examined again on November 16, and his hernia was confirmed
to be still " easily reducible." Hamby continued
using the hernia belt in addition to a variety of prostate
March 2013, Hamby was seen by a doctor at a different prison.
This doctor reported that Hamby was able to " make it to
chow hall and back," and that he could use the bathroom.
Hamby advised the doctor that his umbilical hernia "
interfered with [his] sleep," made " sitting down .
. . difficult," and generated " random pain."
This doctor advised that surgery was not medically necessary
at that time.
August 2013, Hamby's attorney sent a letter to Dr. G.
Steven Hammond, the Chief Medical Officer for the Washington
State Department of Corrections; Dr. Sara S. Smith, the
Facility Medical Director at the Stafford Creek Corrections
Center; and Bernard Warner, the Secretary of the Washington
Department of Corrections (" prison officials" ),
asking them to reconsider Hamby's need for surgical
treatment. Shortly thereafter, prison medical personnel
presented Hamby's case to the prison's Care Review
Committee (" CRC" ), a group of medical
professionals that decides whether proposed health care
treatments are medically necessary under the prison's
Offender Health Plan. Drs. Hammond and Smith were
voting members, with Dr. Hammond also serving as committee
chair. The CRC considered whether to authorize a surgical
consultation, and possible surgical repair, for Hamby's
umbilical hernia. The physician's assistant who presented
the request for Hamby's surgery described Hamby's
hernia as " easily reducible" and noted that
although Hamby was in pain, he had been going to meals and
his activities of daily living were not
impaired. The CRC denied the request, deeming
surgery not medically necessary at that time, and recommended
continued monitoring of Hamby's condition.
was subsequently examined by a physician's assistant who
had treated him several times in the past. The
physician's assistant noted that Hamby was attending
classes and that his " activities of daily living were
unaffected," and described his hernia as "
minimal," and recommended monitoring. Hamby was later
seen by a Department of Corrections urologist, who likewise
opined that surgery was not medically necessary because Hamby
" did not have continual pain and was still performing
his ADLs without incident."
filed this lawsuit under 42 U.S.C. § 1983 in January
2014, against Dr. Hammond, Dr. Smith, and Secretary Warner.
Hamby sued each in his personal capacity, and he sued Dr.
Hammond and Secretary Warner in their official capacities as
well. He claimed that the prison officials exhibited
deliberate indifference to his serious medical needs, thereby
violating his Eighth Amendment right to be free from cruel
and unusual punishment. As of May 2014, when he moved for a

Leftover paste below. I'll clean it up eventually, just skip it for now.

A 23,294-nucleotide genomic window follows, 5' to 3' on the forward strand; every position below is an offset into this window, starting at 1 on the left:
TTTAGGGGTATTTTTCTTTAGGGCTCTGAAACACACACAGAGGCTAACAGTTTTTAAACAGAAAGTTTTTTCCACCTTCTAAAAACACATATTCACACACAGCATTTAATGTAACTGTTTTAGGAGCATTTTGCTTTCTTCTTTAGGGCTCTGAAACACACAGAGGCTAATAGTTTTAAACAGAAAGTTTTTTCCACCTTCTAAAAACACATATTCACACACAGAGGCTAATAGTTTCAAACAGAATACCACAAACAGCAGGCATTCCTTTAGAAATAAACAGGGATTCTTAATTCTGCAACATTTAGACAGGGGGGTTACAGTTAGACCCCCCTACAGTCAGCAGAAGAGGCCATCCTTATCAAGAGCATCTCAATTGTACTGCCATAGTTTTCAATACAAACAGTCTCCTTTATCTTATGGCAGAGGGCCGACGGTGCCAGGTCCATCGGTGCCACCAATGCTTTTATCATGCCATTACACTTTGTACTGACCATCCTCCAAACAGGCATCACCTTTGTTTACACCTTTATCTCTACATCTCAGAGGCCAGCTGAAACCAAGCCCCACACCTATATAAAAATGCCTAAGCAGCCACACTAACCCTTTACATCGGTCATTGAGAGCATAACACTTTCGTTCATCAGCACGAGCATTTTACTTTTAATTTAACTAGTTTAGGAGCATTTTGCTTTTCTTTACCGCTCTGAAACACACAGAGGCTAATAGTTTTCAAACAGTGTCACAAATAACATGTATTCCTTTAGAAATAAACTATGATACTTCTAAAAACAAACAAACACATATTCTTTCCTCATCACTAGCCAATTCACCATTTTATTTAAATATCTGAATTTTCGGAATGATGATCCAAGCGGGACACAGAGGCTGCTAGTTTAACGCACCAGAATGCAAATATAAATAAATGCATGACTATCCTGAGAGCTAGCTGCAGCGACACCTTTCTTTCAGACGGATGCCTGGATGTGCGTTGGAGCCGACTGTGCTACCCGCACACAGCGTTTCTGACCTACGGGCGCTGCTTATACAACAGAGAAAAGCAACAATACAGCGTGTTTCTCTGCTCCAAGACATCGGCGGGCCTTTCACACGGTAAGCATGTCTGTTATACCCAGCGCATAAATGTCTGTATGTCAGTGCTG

preliminary injunction, Hamby rated the pain from his
umbilical hernia " as a 5 on a scale of 1-10." In
August 2014, the district court granted Hamby's motion
for a preliminary injunction, ordering the prison officials
to refer him to a surgeon for evaluation and to authorize
surgical treatment if the surgeon so advised. Hamby received
his hoped-for surgery, and his umbilical hernia was repaired
on October 13, 2014.
receiving surgery on his umbilical hernia, Hamby continued to
press his case, seeking damages for the pain he allegedly
suffered because of the prison officials' refusal to
authorize surgery prior to litigation. On cross-motions for
summary judgment, the district court ruled for the prison
officials, holding that they had not in fact been
deliberately indifferent to Hamby's serious medical
needs--and so they had not violated Hamby's Eighth
Amendment rights, after all--but that even if they had,
qualified immunity would shield them from having to pay
addition to the ordeal surrounding his umbilical hernia,
Hamby complains of ailments triggered by a particularly harsh
sneeze that left him reeling in October 2012. This sneeze may
or may not have caused an inguinal hernia--which occurs in
the groin area, when fatty or intestinal tissue pushes
through a weak spot in the abdominal wall--but Hamby was
never diagnosed as having an inguinal hernia. Nonetheless, in
response, prison medical personnel gave him a jockstrap to
reduce the pain.
2014, Hamby declared that " [t]he pain from the inguinal
hernia had subsided for several months," although it
had " recently reappeared" and was "
intermittent, ranging between 0 and 5." In September
2014--at the time Hamby moved for summary judgment--he
declared that " the pain related to [his] possible
inguinal hernia [had] subsided," and was "
currently at a level he can tolerate." Still, Hamby
requested a permanent injunction requiring the prison
officials " to diagnose and treat his possible inguinal
hernia should the pain associated with that condition once
again become intolerable."
district court denied Hamby's request for a permanent
injunction and granted summary judgment to the prison
officials, ruling that their conduct in response to
Hamby's possible inguinal hernia did not violate
Hamby's rights under the ...